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In Tennessee, Dr. Rafael Paez says understanding coronavirus initially was 'like flying blind'

"There were a lot of unknowns, and there are still a lot of unknowns," said the fellow in pulmonology and critical care.
Image: Dr. Rafael Paez.
Dr. Rafael Paez.Daiana Ruiz / for NBC News

The coronavirus pandemic has provided a training experience like none other for Dr. Rafael Paez.

COVID-19 cases began popping up in the middle of his first year at Vanderbilt University Medical Center, where Paez is a clinical fellow specializing in pulmonary and critical care.

Helping care for critically ill patients was challenging at first because of the lack of information about the coronavirus. It was "almost like flying blind," Paez said.

"It was a new disease, and we knew very little about it," he said. The unusual circumstances led doctors to use observational data, meaning information based on the results of a few patients, from other areas that had already been hit hard by COVID-19.

"You didn't have hard data to guide your management. You had some principles based on similar disease processes, but there were a lot of unknowns, and there are still a lot of unknowns," he said.

Full coverage of the coronavirus outbreak

But in just a few months, doctors have gone from using anecdotal experience to having evidence of how things work.

"Some of it is not necessarily 100 percent conclusive, but this is definitely much better information than what we had back then," said Paez.

The same has happened with understanding how the virus spreads. "Now we do social distancing and masking. Those are the kinds of things that we were not necessarily doing when the virus hit, because we learned as time went by," he said.

A large volume of medical literature on coronavirus is now published daily, and physicians like Paez are working to keep up with the findings. "It's great, because it means society has really invested in trying to find a way to take care of the disease."

One of the most difficult aspects for health care workers has been the emotional toll. Caring for very ill patients is "emotionally taxing," Paez said. "The patients are really sick, and many of the patients don't make it, so it's hard."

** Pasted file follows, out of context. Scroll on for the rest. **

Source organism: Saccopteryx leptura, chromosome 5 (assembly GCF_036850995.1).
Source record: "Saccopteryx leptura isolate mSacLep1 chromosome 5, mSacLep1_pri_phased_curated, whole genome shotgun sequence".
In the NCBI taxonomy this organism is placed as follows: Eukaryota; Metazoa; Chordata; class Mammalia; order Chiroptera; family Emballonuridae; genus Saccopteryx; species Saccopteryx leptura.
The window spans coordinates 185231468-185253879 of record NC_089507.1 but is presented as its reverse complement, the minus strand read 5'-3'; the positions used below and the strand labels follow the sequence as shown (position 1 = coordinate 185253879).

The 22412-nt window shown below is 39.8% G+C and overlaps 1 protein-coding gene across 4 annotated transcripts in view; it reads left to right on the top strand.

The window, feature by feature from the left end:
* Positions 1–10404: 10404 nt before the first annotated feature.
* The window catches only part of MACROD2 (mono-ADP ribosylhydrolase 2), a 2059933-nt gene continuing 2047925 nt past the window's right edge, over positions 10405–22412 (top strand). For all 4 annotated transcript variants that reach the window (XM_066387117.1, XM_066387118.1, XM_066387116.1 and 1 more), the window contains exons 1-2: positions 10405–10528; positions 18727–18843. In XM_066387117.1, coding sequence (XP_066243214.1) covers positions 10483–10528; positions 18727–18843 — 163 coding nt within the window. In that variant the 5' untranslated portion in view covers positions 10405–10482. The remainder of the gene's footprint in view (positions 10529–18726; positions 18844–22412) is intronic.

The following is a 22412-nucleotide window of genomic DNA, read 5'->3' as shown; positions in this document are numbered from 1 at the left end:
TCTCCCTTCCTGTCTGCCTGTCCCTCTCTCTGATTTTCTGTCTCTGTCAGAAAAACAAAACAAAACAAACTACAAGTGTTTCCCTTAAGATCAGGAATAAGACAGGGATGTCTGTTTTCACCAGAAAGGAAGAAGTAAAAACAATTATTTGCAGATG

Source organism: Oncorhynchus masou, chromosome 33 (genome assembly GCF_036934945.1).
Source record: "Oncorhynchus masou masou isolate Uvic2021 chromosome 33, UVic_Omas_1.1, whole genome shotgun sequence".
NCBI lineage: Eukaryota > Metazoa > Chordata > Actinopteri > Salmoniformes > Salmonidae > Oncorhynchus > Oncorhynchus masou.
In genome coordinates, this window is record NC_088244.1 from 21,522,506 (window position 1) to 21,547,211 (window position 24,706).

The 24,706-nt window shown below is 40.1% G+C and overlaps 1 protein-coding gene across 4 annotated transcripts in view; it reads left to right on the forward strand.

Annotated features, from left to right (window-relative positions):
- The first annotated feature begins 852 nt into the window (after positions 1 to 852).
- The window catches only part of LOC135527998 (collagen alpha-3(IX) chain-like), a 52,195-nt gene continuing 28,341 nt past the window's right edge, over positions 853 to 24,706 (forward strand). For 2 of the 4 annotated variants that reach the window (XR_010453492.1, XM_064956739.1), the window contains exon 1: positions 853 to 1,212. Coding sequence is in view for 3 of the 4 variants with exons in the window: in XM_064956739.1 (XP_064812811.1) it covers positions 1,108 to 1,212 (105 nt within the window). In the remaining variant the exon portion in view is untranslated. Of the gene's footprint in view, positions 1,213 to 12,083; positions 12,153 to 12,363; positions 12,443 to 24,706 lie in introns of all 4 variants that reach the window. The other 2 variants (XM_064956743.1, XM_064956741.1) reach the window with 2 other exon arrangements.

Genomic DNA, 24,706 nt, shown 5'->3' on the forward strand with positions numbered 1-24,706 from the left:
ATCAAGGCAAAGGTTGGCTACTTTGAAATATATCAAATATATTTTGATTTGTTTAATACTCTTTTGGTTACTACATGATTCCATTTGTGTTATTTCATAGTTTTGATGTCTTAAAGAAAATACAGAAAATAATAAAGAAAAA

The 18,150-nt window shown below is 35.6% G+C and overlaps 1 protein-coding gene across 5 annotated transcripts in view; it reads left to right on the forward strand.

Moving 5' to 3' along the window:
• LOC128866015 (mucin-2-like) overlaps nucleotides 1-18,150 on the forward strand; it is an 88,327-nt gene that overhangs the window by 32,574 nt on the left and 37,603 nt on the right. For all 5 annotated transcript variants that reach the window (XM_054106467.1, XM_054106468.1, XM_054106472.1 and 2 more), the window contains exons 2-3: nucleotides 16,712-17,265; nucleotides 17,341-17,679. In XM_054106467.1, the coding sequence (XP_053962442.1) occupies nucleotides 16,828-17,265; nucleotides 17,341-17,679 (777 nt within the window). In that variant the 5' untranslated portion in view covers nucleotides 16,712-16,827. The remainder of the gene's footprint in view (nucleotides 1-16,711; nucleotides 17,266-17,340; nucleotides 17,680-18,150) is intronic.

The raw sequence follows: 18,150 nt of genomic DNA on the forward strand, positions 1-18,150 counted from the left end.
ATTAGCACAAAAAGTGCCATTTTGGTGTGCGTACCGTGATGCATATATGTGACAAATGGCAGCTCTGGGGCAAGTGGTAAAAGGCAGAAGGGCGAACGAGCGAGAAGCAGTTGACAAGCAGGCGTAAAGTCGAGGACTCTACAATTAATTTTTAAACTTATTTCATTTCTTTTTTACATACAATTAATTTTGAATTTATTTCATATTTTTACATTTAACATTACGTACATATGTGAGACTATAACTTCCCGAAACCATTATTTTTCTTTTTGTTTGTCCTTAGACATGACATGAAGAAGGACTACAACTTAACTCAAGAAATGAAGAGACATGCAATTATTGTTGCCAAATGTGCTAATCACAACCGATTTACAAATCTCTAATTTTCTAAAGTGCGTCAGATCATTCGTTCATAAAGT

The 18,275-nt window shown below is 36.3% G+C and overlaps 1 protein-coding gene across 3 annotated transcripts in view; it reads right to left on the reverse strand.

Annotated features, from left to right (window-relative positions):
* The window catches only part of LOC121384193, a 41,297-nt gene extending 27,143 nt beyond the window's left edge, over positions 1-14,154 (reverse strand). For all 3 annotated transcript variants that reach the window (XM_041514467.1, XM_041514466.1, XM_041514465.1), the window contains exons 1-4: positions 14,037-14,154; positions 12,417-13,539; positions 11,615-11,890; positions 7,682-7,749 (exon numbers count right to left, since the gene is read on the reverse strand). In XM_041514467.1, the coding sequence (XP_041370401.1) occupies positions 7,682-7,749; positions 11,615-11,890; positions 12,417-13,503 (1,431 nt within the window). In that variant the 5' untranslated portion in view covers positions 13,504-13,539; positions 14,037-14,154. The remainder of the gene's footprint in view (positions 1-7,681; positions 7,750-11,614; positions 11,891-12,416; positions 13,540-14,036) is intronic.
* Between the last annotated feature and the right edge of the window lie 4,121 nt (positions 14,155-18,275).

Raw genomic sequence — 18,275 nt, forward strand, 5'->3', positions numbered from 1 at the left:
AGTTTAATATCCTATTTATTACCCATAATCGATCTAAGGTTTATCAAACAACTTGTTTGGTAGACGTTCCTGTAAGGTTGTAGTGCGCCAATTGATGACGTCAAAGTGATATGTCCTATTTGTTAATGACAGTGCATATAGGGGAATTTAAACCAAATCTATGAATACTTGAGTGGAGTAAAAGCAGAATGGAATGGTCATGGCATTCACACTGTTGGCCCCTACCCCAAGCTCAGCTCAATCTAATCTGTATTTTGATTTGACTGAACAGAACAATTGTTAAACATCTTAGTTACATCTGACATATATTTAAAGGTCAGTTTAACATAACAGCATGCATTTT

Born and raised in Cuba, Paez completed military service, required for all male citizens, and then began studying engineering. It was a field his parents, his aunts and his uncle had gone into.

But not seeing a future for himself there and wanting more freedom, he left Cuba in 2006 and settled in West Palm Beach, Florida, where he completed his undergraduate degree.

Paez already had an eye on studying medicine. Before leaving Cuba, he met a surgeon who had performed a lifesaving operation on a child.

The exchange between the surgeon and the child's family "changed my entire career and everything after that," Paez said.

It inspired him to take a phlebotomy class in college, which he enjoyed. After he graduated, he attended Florida International University's medical school in Miami. He completed his residency at Brigham and Women's Hospital in Boston, one of Harvard Medical School's teaching hospitals.

At Vanderbilt, apart from his recent work treating coronavirus patients, Paez is working with a medical professor on lung cancer research.

"I really love medicine," he said.

When he is not working, Paez spends time with his wife, getting ready for a big milestone: They are expecting their first child.

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